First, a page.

On the front-end we restrict "likes" by storing the liked posts as cookies. When the user comes back to the site, we reference the cookie through JavaScript to determine if the user has liked a post before, and render the "like" in the "liked" state. When in the "liked" state the user is not able to re-"like" that post unless they "unlike" it first. When first implemented this feature, we stored each hash of a liked posts in one cookie. Cookies however have a character limit, and some power users of TIL (it was me, your author, a power user) ran into that limit while expressing enthusiasm for their co-workers' posts. Subsequently we switched to one cookie per "liked" post.

We've always known that without a hard server restriction someone could write a script to indiscriminately, callously and maliciously "like" posts. What we did not know until the morning of May 13th, was that someone would actually do this. The script was actively loading the page and clicking the button. We know this because our Google Analytics spiked during that time period and in particular showed a spike of traffic from an ip address in Dearborn, Michigan. Without loading an entire web page, the Google Analytics script would not be requested.

We are not ruling out that this could have been the indiscriminate work of a web crawler, but another curious and lazy feature of this attack was to only like posts on the first page. There are 50 posts on the front page, and only those posts were exposed to the excessive affection. We think that it is unlikely that a web crawler would not move on to the second page.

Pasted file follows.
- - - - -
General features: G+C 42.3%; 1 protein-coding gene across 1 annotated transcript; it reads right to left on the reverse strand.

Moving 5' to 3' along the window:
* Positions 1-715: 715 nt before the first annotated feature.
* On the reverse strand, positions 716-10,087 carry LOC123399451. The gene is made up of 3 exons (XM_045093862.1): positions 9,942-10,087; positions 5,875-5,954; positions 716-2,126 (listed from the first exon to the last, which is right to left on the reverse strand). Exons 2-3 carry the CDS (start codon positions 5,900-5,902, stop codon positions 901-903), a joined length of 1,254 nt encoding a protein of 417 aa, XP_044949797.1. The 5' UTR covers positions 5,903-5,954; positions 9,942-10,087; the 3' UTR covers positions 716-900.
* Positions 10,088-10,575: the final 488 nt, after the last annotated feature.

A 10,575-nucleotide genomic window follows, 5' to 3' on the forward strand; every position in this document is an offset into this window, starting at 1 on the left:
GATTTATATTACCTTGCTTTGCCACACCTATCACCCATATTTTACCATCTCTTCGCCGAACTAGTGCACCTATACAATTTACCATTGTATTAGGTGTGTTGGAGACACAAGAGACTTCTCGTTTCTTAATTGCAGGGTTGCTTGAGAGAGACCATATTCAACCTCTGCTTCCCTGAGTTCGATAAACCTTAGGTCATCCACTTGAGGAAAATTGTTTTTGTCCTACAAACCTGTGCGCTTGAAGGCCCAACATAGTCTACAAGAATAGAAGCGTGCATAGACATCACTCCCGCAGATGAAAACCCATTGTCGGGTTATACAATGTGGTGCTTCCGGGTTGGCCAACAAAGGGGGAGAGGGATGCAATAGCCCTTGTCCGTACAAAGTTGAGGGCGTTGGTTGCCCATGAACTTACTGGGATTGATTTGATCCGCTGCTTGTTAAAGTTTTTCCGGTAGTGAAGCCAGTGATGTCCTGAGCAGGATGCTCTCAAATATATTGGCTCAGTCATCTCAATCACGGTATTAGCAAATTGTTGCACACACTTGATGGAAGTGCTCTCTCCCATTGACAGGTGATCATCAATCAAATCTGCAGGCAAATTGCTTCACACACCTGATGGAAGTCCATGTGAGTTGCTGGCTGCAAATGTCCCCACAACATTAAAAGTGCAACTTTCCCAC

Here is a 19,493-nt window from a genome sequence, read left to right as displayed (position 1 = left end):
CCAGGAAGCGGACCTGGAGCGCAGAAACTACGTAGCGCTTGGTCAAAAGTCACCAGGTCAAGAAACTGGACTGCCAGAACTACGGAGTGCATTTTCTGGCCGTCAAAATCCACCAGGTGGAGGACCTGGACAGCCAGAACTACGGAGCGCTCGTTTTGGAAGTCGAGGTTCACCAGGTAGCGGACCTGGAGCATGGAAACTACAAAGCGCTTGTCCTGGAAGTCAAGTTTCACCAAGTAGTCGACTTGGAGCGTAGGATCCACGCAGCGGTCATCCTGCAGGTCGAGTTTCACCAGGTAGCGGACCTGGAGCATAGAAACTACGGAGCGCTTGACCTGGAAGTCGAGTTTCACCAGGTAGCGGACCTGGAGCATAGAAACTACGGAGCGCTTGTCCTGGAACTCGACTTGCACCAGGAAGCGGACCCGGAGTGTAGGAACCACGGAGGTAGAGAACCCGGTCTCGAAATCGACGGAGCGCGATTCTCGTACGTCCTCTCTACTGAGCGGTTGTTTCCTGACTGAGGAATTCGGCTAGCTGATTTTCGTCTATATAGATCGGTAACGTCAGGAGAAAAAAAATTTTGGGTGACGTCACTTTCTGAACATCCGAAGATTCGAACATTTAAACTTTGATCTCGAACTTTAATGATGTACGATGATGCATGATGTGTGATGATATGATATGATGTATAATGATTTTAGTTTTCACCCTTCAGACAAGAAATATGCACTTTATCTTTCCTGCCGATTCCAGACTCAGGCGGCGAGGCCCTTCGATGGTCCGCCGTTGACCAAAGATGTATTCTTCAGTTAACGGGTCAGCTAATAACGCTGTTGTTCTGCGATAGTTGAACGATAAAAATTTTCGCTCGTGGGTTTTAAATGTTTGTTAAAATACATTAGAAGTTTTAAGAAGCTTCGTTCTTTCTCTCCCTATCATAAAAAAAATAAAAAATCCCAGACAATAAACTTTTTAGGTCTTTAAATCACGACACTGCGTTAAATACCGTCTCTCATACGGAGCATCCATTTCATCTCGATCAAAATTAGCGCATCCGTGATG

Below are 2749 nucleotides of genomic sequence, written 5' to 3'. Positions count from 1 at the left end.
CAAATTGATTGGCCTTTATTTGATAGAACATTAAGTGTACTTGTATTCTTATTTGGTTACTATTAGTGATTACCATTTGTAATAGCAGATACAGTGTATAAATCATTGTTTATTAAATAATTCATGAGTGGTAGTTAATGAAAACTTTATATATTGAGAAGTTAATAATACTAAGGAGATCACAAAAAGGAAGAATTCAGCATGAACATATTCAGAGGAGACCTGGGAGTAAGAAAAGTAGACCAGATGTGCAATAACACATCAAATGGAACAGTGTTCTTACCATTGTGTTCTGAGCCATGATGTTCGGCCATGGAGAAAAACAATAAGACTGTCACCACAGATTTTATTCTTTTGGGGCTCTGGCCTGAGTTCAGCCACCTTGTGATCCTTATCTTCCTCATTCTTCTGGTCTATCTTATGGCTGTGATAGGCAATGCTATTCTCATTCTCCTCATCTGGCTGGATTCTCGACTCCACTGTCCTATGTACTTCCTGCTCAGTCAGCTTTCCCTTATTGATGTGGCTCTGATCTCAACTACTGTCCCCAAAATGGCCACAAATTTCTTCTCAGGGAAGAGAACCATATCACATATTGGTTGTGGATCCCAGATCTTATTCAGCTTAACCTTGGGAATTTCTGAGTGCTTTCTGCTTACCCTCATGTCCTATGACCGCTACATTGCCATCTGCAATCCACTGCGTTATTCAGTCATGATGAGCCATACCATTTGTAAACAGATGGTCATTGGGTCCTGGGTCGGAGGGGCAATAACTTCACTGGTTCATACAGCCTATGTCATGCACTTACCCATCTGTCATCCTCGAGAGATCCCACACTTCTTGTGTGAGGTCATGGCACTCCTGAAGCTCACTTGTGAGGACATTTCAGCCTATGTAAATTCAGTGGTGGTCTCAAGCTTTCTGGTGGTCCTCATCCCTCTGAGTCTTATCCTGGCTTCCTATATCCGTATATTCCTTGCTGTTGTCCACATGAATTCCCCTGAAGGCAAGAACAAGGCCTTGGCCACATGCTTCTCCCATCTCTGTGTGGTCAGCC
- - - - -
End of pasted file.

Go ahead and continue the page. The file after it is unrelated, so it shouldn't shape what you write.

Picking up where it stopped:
Resolution and Recovery

We take periodic database backups. This is a free feature of our Heroku supported database. We were able to restore the data to a state that was prior to the attack without losing any posts. This enabled us to get back to a state where all of our posts had the same number of likes that we had before the attack.

We also made the decision that we wouldn't restore the "Like" functionality if it would allow for the same disruptive behaviour. The "Like" feature is beloved in our organization. For a little bit, we considered removing it for good, and perhaps relying on Twitter or other social media for our endorphonic feedback. Eventually we determined that we wanted users to express appreciation on their terms and not on the terms of third-party gigantic negativity infested platforms.

Our solution was to place a soft rate limit on the "Like" functionality. TIL is an Elixir app which offers some nice in-memory data stores like GenServers and we took advantage of that functionality to create a custom rate limiter.


In the end, this was a slightly annoying, slightly amusing incident that exposed some purposely-left holes in our application that hadn't been exploited in four years. We were able to turn it into something positive by using it as an opportunity to write a simple rate limiter, increasing the scope of TIL as an example application for Elixir and Phoenix.

Thank you for bearing with us and please remember to like a TIL post if you think it deserves recognition!